What is the symbolism of the last red flower in this short story (titled A Red Flower) about madness? I suspect it means, in a fragmentary way, to show that love kills us, and the one we die with will save us, if we are mad. So the red flower is a symbol for the, if not passionate love, then its failure (in, eventually, death).

Final paragraph of the story:

In the morning he was found dead. His face was calm and clear; the harassed features, with thin lips and deeply-sunken, closed eyes, seemed to express some proud happiness. When they laid him on the litter they tried to unclasp his hand and to remove the red flower. But the hand had become stiffened, and he took the trophy with him into the grave.

I'm especially interested in what Russian word is used for 'trophy', whether 'trophy wife' exists when this was written, the social milieu's feelings for overt expressions either for or against mad love, and so on.

1 Answer 1


Taking the easier part of the question first, a copy of the Russian original version of the short story can be found here. From this text it can be seen that the word used by the author, Garshin, was "трофей" (pronounced as "trofey") which is cognate to, and has the same meaning as, the English word "trophy".

The first part of the question, concerning the interpretation of the poem, is more difficult to answer. A poem does not have a single fixed meaning, and indeed, we must all find our own meaning in a work of poetry. Your interpretation of the red flower as a symbol of love is perfectly fine, but I do not think many readers would share it.

Garshin tells us why the madman found the red flower so disturbing:

the red petals had attracted his attention... In this bright red flower was concentrated all evil... The flower, as he saw it, ruled over evil; it absorbed in itself all innocently-shed blood (that is why it was so red), all tears and all the gall of humanity. It was an awful and mysterious being, the antithesis of God, an Ahriman presenting a most unassuming and innocent appearance.

To the madman it seemed that the flower was evil ("ahriman" is a term from Zoroasterism signifying absolute evil), and he set out to fight against it. He succeeded in destroying the first two flowers, but died after picking the third, which had grown after the first two had been picked. Rather than being connected to love, I would rather interpret the three flowers as representing a Trinity, but an evil Trinity in place of the Father, Son, and Holy Ghost.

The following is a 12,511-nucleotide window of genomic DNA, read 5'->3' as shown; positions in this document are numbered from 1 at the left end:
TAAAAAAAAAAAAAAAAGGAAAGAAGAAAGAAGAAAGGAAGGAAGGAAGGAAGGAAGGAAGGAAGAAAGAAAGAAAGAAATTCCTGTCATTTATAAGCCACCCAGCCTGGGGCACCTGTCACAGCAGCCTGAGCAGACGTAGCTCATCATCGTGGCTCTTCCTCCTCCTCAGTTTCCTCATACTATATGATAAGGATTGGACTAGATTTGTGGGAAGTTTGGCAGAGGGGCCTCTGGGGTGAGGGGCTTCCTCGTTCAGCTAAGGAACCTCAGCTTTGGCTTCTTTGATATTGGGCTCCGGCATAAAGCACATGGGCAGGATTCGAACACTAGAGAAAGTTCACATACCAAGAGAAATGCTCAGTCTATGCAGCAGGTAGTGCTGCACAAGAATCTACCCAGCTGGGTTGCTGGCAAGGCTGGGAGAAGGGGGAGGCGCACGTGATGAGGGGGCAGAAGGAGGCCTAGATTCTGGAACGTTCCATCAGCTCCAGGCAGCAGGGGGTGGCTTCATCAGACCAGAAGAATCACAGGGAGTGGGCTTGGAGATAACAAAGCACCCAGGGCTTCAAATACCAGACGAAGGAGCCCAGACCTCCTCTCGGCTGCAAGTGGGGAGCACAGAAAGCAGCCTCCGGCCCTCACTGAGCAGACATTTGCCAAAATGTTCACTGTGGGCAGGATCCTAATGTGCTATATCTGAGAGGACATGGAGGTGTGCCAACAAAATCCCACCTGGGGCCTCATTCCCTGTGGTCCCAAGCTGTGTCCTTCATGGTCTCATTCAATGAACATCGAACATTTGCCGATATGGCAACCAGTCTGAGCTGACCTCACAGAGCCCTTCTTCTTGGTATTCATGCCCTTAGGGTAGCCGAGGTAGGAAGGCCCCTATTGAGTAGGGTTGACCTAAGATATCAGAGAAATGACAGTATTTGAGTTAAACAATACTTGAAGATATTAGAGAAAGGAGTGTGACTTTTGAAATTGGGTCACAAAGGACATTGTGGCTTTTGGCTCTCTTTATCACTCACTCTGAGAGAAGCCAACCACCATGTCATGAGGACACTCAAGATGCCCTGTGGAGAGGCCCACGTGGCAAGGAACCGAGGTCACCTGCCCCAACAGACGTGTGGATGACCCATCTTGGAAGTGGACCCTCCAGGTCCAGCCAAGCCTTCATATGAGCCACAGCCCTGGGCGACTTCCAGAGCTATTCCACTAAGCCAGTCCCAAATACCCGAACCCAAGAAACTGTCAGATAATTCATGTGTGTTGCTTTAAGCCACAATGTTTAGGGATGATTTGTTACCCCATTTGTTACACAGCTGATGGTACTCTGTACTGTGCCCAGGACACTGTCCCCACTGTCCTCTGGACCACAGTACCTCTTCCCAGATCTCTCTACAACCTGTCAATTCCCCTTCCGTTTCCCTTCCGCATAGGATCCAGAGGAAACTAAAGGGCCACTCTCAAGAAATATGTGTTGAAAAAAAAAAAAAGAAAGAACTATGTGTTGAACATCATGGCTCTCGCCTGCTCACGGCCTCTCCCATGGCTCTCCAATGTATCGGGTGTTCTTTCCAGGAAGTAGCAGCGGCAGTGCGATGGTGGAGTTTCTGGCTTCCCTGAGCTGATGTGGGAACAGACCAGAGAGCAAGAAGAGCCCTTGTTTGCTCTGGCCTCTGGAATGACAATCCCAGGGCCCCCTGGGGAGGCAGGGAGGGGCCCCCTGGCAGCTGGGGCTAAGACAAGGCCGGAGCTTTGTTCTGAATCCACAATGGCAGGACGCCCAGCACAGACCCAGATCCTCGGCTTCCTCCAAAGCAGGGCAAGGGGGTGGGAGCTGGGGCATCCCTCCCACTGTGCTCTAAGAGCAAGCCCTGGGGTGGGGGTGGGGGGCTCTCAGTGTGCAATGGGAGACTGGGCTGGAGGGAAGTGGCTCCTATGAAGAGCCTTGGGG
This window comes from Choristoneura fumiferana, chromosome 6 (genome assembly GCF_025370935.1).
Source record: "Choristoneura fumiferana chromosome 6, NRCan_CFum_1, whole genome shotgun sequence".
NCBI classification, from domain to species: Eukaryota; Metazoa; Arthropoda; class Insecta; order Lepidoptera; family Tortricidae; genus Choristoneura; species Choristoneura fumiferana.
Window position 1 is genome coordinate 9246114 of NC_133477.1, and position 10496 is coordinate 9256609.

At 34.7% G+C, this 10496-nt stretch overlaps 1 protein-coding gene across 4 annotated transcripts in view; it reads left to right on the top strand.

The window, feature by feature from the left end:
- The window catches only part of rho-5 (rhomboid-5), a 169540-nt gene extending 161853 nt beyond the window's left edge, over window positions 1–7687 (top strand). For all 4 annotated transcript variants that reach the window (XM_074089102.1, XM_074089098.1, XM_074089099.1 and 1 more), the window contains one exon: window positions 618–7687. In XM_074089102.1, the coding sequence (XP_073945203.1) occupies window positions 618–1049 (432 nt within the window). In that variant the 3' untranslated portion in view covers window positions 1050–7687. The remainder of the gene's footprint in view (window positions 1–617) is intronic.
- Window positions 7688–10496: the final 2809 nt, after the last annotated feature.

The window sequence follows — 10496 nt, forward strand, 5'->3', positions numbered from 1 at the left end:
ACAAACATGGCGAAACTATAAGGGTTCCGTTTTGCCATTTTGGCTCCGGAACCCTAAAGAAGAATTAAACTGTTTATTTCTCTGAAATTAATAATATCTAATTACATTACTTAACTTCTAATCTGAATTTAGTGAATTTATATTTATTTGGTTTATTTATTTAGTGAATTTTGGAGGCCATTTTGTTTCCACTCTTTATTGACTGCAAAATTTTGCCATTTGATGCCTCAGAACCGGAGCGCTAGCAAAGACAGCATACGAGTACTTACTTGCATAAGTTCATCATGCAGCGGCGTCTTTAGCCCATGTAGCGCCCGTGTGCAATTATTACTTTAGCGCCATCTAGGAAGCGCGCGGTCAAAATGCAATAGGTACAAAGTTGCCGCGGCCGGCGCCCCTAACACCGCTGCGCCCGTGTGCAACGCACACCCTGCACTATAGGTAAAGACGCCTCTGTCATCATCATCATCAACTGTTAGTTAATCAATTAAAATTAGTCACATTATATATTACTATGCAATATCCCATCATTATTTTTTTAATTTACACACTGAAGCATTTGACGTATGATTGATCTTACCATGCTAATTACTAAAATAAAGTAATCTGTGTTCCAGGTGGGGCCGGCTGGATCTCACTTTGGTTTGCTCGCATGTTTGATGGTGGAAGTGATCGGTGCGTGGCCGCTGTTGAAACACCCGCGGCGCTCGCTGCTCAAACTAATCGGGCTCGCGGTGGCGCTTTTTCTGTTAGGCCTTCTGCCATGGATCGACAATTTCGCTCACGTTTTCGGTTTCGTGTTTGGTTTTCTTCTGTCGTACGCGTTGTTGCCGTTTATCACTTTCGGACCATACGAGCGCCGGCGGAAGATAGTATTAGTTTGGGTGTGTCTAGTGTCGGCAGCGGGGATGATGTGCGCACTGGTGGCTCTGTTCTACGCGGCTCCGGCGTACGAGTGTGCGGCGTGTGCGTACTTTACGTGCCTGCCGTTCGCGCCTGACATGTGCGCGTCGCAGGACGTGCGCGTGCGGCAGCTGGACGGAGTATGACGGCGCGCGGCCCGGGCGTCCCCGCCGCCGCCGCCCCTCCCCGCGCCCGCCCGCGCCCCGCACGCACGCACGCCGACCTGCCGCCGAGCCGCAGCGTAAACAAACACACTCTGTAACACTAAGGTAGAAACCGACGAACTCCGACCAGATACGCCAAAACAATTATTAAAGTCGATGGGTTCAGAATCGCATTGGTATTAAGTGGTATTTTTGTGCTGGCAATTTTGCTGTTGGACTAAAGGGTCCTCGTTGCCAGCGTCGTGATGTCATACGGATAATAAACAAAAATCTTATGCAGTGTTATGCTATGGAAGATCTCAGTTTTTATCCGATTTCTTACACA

Instead of connecting the word "trophy" to "trophy wife", I think it refers to the original meaning of a trophy:

Etymology. From Middle French trophée, from Latin trophaeum (“a sign of victory, a monument”), tropaeum, from Ancient Greek τρόπαιον (trópaion, “monument of an enemy's defeat”), from neuter of τροπαῖος (tropaîos, “of defeat”), from τροπή (tropḗ, “a rout, a turning of an enemy”).

In this case the dead flower is a sign of the man's victory over the forces of evil; a bitter struggle that took place within his own mind that ended in his death (although he died triumphant).

  • you think that many readers would reject red flower as love? i must have forgotten the evil part, so maybe so!
    – user19849
    Commented Dec 18, 2023 at 16:05
  • 2
    The author really underlines the perceived evil of the flowers, so I see "evil" as a more natural symbolism than "love". But your interpretation is equally valid! Commented Dec 18, 2023 at 16:52
  • yeah, i read it a few days ago, and don't necessarily read to unpack symbolism.
    – user19849
    Commented Dec 18, 2023 at 17:06

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